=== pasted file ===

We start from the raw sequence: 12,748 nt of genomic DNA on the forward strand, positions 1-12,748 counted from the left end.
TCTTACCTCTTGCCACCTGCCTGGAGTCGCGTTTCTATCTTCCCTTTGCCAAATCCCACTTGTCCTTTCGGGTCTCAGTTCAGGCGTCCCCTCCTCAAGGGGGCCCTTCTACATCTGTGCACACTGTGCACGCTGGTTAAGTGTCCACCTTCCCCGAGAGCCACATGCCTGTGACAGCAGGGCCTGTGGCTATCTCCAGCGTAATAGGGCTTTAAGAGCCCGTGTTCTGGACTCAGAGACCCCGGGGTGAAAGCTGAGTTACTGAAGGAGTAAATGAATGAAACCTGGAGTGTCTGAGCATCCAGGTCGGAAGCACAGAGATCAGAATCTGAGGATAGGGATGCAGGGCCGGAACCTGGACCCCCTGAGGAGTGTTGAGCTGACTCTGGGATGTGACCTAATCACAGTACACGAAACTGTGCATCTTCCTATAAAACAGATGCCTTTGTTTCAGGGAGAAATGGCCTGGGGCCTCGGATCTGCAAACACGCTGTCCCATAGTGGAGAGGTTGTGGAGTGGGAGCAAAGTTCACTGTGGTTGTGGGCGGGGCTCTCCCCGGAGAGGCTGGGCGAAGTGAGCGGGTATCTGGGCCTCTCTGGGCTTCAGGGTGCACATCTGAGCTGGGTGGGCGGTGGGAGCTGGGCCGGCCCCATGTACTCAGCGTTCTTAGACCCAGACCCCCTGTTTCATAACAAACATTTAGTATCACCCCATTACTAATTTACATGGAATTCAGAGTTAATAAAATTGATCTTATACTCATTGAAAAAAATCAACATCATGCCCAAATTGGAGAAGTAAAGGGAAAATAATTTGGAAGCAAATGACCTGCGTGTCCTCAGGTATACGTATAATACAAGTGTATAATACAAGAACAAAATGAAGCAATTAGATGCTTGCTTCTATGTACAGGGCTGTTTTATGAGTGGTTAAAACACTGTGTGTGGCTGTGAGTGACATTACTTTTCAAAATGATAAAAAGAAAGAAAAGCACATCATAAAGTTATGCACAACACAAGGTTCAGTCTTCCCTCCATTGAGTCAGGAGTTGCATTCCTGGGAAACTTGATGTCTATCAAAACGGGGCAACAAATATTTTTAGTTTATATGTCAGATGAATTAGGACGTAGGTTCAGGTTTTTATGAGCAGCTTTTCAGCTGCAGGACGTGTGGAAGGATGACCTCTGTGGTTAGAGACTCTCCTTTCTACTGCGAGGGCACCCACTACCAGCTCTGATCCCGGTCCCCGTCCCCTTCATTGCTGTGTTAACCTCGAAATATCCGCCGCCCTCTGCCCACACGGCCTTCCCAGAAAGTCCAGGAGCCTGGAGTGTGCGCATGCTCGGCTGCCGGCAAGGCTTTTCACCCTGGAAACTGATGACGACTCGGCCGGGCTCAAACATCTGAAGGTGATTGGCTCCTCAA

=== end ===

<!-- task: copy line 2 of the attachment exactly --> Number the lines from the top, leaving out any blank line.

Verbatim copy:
TCTTACCTCTTGCCACCTGCCTGGAGTCGCGTTTCTATCTTCCCTTTGCCAAATCCCACTTGTCCTTTCGGGTCTCAGTTCAGGCGTCCCCTCCTCAAGGGGGCCCTTCTACATCTGTGCACACTGTGCACGCTGGTTAAGTGTCCACCTTCCCCGAGAGCCACATGCCTGTGACAGCAGGGCCTGTGGCTATCTCCAGCGTAATAGGGCTTTAAGAGCCCGTGTTCTGGACTCAGAGACCCCGGGGTGAAAGCTGAGTTACTGAAGGAGTAAATGAATGAAACCTGGAGTGTCTGAGCATCCAGGTCGGAAGCACAGAGATCAGAATCTGAGGATAGGGATGCAGGGCCGGAACCTGGACCCCCTGAGGAGTGTTGAGCTGACTCTGGGATGTGACCTAATCACAGTACACGAAACTGTGCATCTTCCTATAAAACAGATGCCTTTGTTTCAGGGAGAAATGGCCTGGGGCCTCGGATCTGCAAACACGCTGTCCCATAGTGGAGAGGTTGTGGAGTGGGAGCAAAGTTCACTGTGGTTGTGGGCGGGGCTCTCCCCGGAGAGGCTGGGCGAAGTGAGCGGGTATCTGGGCCTCTCTGGGCTTCAGGGTGCACATCTGAGCTGGGTGGGCGGTGGGAGCTGGGCCGGCCCCATGTACTCAGCGTTCTTAGACCCAGACCCCCTGTTTCATAACAAACATTTAGTATCACCCCATTACTAATTTACATGGAATTCAGAGTTAATAAAATTGATCTTATACTCATTGAAAAAAATCAACATCATGCCCAAATTGGAGAAGTAAAGGGAAAATAATTTGGAAGCAAATGACCTGCGTGTCCTCAGGTATACGTATAATACAAGTGTATAATACAAGAACAAAATGAAGCAATTAGATGCTTGCTTCTATGTACAGGGCTGTTTTATGAGTGGTTAAAACACTGTGTGTGGCTGTGAGTGACATTACTTTTCAAAATGATAAAAAGAAAGAAAAGCACATCATAAAGTTATGCACAACACAAGGTTCAGTCTTCCCTCCATTGAGTCAGGAGTTGCATTCCTGGGAAACTTGATGTCTATCAAAACGGGGCAACAAATATTTTTAGTTTATATGTCAGATGAATTAGGACGTAGGTTCAGGTTTTTATGAGCAGCTTTTCAGCTGCAGGACGTGTGGAAGGATGACCTCTGTGGTTAGAGACTCTCCTTTCTACTGCGAGGGCACCCACTACCAGCTCTGATCCCGGTCCCCGTCCCCTTCATTGCTGTGTTAACCTCGAAATATCCGCCGCCCTCTGCCCACACGGCCTTCCCAGAAAGTCCAGGAGCCTGGAGTGTGCGCATGCTCGGCTGCCGGCAAGGCTTTTCACCCTGGAAACTGATGACGACTCGGCCGGGCTCAAACATCTGAAGGTGATTGGCTCCTCAA